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How vulnerable is your organisation? If you’ve never thought about it, maybe you should. It could be key to building trust with employees.

“Trust is about vulnerability,” says employee engagement specialist Matt Stephens, who will speak at the IoIC Insight Seminar on ‘Trust & Generation Y’ in London on the afternoon of Thursday November 12.

“The way to build trust is to have a vulnerability-based organisation and where you can directly be vulnerable with each other – and that can cause tension and worry.”

He stresses that he is not talking about being vulnerable in your personal life but being vulnerable with each other at work.

“Trust and vulnerability go hand in hand,” says Matt (pictured above), founder of the Quest agency. “You can start dealing with issues properly. If we think about it in our personal life, we’re only vulnerable with people we trust. If we don’t trust the person, you won’t be vulnerable with them.

“Once you get to that stage, you can start to be able to have true conflict and be able to discuss issues. It’s especially true with employee engagement. It leads to decisions and writing action plans.”

As an example of a lack of vulnerability, he cites employee surveys.

“When you ask people for their view or opinions, and then take three months to respond, that’s a joke,” he says. “There’s no level of trust or vulnerability there.

“Employees know the leaders have taken weeks to come back with a reaction that has been thoroughly thought through for every possible connotation.

“But they’re looking for real-time reaction – what do you think? What will happen?”

Quest has developed an app to create vulnerability – and therefore trust – in organisations and he will be demonstrating it at the Insight Seminar.

Heartbeat is a web-based app that encourages transparency by asking employees how they feel about anything going on in their organisation.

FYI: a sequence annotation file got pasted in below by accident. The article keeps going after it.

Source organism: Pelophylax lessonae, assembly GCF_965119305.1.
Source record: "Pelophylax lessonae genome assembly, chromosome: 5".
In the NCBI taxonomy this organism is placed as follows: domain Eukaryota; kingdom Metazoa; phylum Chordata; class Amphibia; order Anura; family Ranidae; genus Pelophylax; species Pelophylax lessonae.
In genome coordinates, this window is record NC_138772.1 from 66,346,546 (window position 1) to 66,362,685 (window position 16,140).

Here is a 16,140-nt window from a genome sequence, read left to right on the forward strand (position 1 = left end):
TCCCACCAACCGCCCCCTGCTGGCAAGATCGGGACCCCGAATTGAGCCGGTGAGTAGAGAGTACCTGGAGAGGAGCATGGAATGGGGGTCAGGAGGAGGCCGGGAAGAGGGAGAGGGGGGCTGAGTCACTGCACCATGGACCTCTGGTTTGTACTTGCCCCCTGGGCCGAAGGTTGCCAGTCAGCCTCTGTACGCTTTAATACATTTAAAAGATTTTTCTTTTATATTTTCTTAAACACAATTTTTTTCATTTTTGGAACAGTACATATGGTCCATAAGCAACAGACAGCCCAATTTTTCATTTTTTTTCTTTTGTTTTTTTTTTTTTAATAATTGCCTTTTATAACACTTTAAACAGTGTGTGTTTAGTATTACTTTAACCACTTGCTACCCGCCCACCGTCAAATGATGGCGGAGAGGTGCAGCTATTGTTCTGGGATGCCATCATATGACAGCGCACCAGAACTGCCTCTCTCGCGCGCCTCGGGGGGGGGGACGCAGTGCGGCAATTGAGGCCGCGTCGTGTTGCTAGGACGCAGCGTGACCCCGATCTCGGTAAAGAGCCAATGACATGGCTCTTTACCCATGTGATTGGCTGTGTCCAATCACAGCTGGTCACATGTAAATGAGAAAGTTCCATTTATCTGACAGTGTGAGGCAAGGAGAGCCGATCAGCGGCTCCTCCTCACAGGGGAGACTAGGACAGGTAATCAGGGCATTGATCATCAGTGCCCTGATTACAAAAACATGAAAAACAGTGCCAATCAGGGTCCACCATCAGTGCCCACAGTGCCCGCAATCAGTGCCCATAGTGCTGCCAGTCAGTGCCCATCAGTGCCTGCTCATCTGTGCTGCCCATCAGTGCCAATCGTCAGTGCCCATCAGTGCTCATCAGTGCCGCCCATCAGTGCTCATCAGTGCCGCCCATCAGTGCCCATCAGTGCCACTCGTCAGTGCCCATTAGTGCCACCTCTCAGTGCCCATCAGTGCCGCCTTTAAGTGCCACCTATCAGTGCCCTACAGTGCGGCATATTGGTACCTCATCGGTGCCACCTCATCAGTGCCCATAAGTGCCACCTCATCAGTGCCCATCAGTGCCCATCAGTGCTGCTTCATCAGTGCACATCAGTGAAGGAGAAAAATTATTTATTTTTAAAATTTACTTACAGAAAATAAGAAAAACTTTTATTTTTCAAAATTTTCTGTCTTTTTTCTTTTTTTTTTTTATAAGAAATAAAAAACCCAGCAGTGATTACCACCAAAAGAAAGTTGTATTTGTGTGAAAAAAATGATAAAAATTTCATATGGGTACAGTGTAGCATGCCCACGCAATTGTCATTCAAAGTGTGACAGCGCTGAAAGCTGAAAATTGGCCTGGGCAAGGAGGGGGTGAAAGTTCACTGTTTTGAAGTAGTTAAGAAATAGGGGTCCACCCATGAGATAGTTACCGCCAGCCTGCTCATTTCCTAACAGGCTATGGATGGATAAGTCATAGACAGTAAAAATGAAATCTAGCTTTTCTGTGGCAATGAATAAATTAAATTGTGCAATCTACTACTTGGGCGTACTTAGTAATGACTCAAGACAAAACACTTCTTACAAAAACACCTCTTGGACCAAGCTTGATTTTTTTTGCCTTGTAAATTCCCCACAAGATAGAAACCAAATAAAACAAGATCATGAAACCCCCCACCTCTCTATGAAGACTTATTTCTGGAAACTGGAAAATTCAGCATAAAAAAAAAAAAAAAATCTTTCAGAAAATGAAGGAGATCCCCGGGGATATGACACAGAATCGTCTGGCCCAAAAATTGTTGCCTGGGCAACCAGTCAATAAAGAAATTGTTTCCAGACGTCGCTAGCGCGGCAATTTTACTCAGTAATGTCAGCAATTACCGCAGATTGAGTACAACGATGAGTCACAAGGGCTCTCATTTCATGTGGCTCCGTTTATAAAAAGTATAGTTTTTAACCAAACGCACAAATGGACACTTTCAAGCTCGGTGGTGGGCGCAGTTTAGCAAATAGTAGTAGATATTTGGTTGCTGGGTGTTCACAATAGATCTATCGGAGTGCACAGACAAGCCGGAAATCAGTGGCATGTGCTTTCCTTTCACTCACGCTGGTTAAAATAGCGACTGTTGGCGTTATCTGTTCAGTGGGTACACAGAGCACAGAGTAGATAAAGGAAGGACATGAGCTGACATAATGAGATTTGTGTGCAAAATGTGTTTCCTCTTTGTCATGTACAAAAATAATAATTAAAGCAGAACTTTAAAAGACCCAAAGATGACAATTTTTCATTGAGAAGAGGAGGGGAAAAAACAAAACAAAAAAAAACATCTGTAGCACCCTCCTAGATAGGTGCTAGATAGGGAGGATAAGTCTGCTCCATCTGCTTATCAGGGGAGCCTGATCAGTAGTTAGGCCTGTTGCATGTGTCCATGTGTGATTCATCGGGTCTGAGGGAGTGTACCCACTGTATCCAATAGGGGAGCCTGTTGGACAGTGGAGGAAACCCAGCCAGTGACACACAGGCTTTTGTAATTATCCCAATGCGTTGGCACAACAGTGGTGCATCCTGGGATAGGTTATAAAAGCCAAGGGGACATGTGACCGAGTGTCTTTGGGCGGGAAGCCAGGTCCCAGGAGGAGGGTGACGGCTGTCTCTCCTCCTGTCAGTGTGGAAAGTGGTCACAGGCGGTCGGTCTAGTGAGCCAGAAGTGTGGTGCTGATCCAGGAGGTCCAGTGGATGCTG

It asks two things:

  • How do you feel about.?
  • Why?

“It takes about 60 seconds to fill in and you get answers instantly,” explains Matt.

Companies that have used Heartbeat include Unilever, ASOS and Britvic.

The app might be used after a town hall meeting or following the presentation of the annual report by the CEO – it will ask how do you feel, and why?

“It’s anonymous, so people are very honest with their answers and the answers are emotion-based,” says Matt. “People will be angry, excited, frustrated, whatever. It’s very simple, very quick and you get instant results.”

He says it can lead to nervousness among leaders because they’re opening up a vulnerability - and they’re getting honest answers straight away.

“In the past they might ask the head of comms what did people feel, and the answers would be sanitised,” he says. “Now, they’re actually having a conversation. It’s no longer a set-piece for them to say their bit and leave.”

Response rates from employees run at around 70% because the app is quick and easy to use.

It also leads to a change in the way in which leaders approach employee communication.

“The leaders think much more about what they’re going to say in the first place because they know there will be an instant, public reaction,” he explains.

“The sweet spot for communicators is that instead of pontificating from on high, leaders are thinking about the reaction they might get and asking ‘What outcome do we want?’ ‘How do we want people to feel?’

“The good thing for leaders is that they can deal with any issues in real time immediately.”

He recalls a CEO-led town hall meeting where the reaction was that people were frustrated. Then came the ‘why?’ and it was because pay hadn’t been mentioned.

“The CEO thought she had mentioned it and dealt with the fact that there would be no pay rises, but it had been too subtle and not a major part of the presentation,” explains Matt. “She thought it was there but it wasn’t strong enough for employees to know precisely.

“The good thing was she could make it clear there would be no pay rises because results hadn’t been good enough and, although people weren’t that pleased, they knew where they stood immediately and it scotched any future speculation behind the scenes, like whether there would be pay cuts or redundancies.

“They might not like the message but they had the answer immediately and up front.

“Misunderstandings could have caused a raft of trust issues in the future.”

Matt Stephens will talk at the ioIC Insight Seminar in London on Thursday November 12 - other speakers will include:

  • Sian Jones, head of IC at the Bank of England
  • Anthony Burrows, group head of IC and engagement at Allied Irish Bank
  • Nick Howard of Edelman agency

Full details here
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